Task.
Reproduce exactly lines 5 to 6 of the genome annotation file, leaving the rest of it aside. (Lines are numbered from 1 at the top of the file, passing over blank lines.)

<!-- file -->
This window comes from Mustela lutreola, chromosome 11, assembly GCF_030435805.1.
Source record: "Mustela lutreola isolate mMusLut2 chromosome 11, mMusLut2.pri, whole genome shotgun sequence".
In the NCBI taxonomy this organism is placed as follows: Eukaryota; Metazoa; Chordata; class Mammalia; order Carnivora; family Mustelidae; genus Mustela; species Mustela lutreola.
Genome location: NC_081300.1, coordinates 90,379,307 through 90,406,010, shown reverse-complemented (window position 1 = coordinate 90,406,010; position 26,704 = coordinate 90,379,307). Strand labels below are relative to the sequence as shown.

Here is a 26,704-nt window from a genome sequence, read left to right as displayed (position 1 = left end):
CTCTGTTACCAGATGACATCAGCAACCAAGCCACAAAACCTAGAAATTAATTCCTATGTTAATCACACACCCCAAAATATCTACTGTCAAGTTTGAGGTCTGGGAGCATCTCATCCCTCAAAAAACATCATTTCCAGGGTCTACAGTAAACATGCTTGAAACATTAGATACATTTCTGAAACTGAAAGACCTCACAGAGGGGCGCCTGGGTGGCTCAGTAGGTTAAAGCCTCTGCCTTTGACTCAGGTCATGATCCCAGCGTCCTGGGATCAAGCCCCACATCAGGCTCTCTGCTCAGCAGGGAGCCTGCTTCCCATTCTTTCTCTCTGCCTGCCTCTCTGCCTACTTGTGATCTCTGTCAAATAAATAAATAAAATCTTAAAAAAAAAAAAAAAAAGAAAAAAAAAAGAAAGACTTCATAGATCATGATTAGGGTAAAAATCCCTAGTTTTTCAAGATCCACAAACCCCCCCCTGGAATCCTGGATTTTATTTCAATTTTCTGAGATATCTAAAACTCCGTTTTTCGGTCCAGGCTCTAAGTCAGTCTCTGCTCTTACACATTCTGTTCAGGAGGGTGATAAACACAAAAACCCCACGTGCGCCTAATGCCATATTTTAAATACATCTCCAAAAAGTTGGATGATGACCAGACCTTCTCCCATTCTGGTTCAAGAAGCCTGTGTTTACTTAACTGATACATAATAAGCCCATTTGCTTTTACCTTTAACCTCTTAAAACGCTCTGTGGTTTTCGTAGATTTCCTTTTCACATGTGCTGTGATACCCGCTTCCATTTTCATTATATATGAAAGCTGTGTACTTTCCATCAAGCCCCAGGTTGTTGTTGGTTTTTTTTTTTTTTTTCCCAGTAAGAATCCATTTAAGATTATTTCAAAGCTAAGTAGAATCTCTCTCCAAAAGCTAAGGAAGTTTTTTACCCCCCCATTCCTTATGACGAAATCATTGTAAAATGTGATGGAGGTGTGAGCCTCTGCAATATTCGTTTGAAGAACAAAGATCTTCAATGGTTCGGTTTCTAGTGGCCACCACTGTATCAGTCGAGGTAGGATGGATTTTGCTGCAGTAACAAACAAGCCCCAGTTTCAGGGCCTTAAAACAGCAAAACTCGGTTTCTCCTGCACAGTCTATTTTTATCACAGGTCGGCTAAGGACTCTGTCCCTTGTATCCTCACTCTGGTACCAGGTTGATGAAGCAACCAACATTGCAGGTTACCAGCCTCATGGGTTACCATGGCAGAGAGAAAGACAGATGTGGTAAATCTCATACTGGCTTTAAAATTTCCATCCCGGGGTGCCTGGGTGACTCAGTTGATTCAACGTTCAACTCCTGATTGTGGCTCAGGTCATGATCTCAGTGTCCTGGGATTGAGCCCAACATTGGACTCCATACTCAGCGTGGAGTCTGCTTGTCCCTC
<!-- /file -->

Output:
Here is a 26,704-nt window from a genome sequence, read left to right as displayed (position 1 = left end):
CTCTGTTACCAGATGACATCAGCAACCAAGCCACAAAACCTAGAAATTAATTCCTATGTTAATCACACACCCCAAAATATCTACTGTCAAGTTTGAGGTCTGGGAGCATCTCATCCCTCAAAAAACATCATTTCCAGGGTCTACAGTAAACATGCTTGAAACATTAGATACATTTCTGAAACTGAAAGACCTCACAGAGGGGCGCCTGGGTGGCTCAGTAGGTTAAAGCCTCTGCCTTTGACTCAGGTCATGATCCCAGCGTCCTGGGATCAAGCCCCACATCAGGCTCTCTGCTCAGCAGGGAGCCTGCTTCCCATTCTTTCTCTCTGCCTGCCTCTCTGCCTACTTGTGATCTCTGTCAAATAAATAAATAAAATCTTAAAAAAAAAAAAAAAAAGAAAAAAAAAAGAAAGACTTCATAGATCATGATTAGGGTAAAAATCCCTAGTTTTTCAAGATCCACAAACCCCCCCCTGGAATCCTGGATTTTATTTCAATTTTCTGAGATATCTAAAACTCCGTTTTTCGGTCCAGGCTCTAAGTCAGTCTCTGCTCTTACACATTCTGTTCAGGAGGGTGATAAACACAAAAACCCCACGTGCGCCTAATGCCATATTTTAAATACATCTCCAAAAAGTTGGATGATGACCAGACCTTCTCCCATTCTGGTTCAAGAAGCCTGTGTTTACTTAACTGATACATAATAAGCCCATTTGCTTTTACCTTTAACCTCTTAAAACGCTCTGTGGTTTTCGTAGATTTCCTTTTCACATGTGCTGTGATACCCGCTTCCATTTTCATTATATATGAAAGCTGTGTACTTTCCATCAAGCCCCAGGTTGTTGTTGGTTTTTTTTTTTTTTTTCCCAGTAAGAATCCATTTAAGATTATTTCAAAGCTAAGTAGAATCTCTCTCCAAAAGCTAAGGAAGTTTTTTACCCCCCCATTCCTTATGACGAAATCATTGTAAAATGTGATGGAGGTGTGAGCCTCTGCAATATTCGTTTGAAGAACAAAGATCTTCAATGGTTCGGTTTCTAGTGGCCACCACTGTATCAGTCGAGGTAGGATGGATTTTGCTGCAGTAACAAACAAGCCCCAGTTTCAGGGCCTTAAAACAGCAAAACTCGGTTTCTCCTGCACAGTCTATTTTTATCACAGGTCGGCTAAGGACTCTGTCCCTTGTATCCTCACTCTGGTACCAGGTTGATGAAGCAACCAACATTGCAGGTTACCAGCCTCATGGGTTACCATGGCAGAGAGAAAGACAGATGTGGTAAATCTCATACTGGCTTTAAAATTTCCATCCCGGGGTGCCTGGGTGACTCAGTTGATTCAACGTTCAACTCCTGATTGTGGCTCAGGTCATGATCTCAGTGTCCTGGGATTGAGCCCAACATTGGACTCCATACTCAGCGTGGAGTCTGCTTGTCCCTC